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China issues localized Internet censorship rules in Tibet
[Saturday, November 18, 2017 20:30]
By Tenzin Monlam

DHARAMSHALA, November 18: The Chinese government, in order to curb flow of information from inside Tibet, has implemented a ‘vague’ and ‘localized version’ of Internet censorship rules in Tibet, says the Tibetan Centre for Human Rights and Democracy. According to an official document received by the Tibetan Center, the rules took effect on October 8.

The notice in Tibetan issued by the Machu County Public Security Bureau (PSB) in Kanlho Tibetan Autonomous Prefecture, Gansu Province, lists nine directives for the ‘online chat group administrators’ and ‘owners of public online accounts’ on how to conduct self-censorship.

“The censorship rules issued in Machu County add to a host of other restrictive regulations passed by the Chinese authorities this year to implement the Cyber Security Law that took effect in June,” TCHRD said in its report.

As per the specification of the notice provided by the Machu County’s Internet regulator, the online chat administrators have been ordered to be responsible for ‘strictly regulating’ their respective chat group members and the information shared in the group.

The administrators and owners of public online accounts of any online platform such as online chat groups, social media, and instant messaging apps are made responsible for strictly preventing the spread of ‘illegal’ contents on the Internet.

The nine directives listed in the notice include, among others, not sharing information containing political contents; not sharing internal documents containing confidential information; not sharing information related to Hong Kong, Macau and Taiwan before it is released on government websites.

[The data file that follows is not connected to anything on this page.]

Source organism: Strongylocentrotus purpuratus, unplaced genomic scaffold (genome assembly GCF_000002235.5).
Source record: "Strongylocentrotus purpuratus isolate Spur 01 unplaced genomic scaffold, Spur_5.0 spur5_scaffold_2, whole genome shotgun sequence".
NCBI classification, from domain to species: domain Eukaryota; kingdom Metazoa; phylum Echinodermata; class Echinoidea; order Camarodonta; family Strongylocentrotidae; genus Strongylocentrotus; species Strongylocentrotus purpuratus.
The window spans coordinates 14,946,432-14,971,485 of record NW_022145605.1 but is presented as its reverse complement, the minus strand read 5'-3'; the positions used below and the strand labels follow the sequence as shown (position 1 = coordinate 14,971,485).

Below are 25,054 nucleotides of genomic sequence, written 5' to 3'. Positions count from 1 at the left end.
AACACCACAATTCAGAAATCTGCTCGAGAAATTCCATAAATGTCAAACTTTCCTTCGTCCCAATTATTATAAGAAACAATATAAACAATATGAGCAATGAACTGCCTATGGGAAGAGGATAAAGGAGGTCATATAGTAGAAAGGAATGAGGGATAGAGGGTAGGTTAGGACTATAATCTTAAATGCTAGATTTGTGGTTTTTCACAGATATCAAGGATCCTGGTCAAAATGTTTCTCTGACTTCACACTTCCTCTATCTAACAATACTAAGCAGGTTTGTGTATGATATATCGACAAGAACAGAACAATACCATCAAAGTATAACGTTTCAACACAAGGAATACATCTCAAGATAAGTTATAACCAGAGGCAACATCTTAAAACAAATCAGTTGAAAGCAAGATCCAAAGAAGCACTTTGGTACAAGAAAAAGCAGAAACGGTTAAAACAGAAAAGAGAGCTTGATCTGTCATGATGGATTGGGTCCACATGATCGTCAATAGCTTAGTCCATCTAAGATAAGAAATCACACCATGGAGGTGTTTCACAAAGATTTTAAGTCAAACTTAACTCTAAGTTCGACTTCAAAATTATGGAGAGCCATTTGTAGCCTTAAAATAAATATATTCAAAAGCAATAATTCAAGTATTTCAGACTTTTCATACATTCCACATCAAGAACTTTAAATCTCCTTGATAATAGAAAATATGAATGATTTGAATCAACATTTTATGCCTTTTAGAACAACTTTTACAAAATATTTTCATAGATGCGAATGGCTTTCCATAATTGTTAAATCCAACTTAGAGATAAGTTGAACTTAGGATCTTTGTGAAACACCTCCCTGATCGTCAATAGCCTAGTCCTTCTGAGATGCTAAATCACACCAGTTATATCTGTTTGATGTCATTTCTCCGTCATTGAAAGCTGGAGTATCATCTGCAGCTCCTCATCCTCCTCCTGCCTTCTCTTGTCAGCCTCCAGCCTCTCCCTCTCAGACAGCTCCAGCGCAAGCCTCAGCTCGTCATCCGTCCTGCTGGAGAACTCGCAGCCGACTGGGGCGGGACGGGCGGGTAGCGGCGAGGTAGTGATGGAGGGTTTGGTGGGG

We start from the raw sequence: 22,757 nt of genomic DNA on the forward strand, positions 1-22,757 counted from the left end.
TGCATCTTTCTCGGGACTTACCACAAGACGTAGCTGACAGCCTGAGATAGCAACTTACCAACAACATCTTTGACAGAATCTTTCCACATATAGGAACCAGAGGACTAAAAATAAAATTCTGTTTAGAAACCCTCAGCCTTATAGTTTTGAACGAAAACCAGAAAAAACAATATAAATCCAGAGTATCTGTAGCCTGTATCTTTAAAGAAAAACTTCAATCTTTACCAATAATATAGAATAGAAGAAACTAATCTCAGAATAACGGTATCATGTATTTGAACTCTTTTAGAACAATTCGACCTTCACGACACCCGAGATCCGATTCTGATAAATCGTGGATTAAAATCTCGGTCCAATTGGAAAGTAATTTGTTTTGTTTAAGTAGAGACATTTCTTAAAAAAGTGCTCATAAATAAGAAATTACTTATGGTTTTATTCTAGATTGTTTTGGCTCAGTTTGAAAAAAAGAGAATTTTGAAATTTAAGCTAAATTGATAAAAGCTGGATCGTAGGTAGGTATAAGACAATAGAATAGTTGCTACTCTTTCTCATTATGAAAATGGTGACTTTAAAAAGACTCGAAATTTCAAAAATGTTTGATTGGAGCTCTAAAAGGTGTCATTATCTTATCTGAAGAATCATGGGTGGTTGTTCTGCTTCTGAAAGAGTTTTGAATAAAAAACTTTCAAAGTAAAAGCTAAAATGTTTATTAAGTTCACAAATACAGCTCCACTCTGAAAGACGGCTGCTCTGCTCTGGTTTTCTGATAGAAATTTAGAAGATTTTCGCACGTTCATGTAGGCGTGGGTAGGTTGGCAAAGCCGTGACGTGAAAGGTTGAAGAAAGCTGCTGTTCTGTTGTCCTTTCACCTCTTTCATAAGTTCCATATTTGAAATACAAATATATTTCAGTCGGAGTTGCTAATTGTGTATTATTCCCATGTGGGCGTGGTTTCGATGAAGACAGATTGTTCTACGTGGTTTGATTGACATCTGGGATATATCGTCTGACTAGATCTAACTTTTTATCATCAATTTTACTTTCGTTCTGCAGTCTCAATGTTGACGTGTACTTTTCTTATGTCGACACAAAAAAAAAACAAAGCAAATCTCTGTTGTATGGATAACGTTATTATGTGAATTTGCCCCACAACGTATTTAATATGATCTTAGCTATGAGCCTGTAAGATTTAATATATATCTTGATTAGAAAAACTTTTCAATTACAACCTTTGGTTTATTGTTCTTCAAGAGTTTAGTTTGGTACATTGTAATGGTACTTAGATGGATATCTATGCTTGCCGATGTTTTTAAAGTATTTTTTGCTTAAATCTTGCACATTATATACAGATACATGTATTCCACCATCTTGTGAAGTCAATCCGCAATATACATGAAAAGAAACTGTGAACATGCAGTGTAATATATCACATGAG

The Tibetan rights group also expressed concern over the ‘local version’ of two new regulations - Management Regulations on Online Public Accounts and Management Regulations on Internet Groups - released on September 7 by the Cyberspace Administration of China (CAC).

“Tibetan activists and government critics are routinely convicted of ‘leaking state secrets’ or ‘endangering state security’ for allegedly sharing information that contains ‘illegal political contents’. Both charges are vaguely defined in Chinese Law allowing the law enforcement agencies to criminalize human rights and peaceful dissent,” said the Dharamshala-based human rights group.

According to Freedom House’s annual report ‘Freedom on the net’, China has been listed as the ‘worst abuser of Internet freedom’ for the third year in succession. Tibet in the reported year has been listed as the one of the areas where most mobile shutdowns happen in the world.
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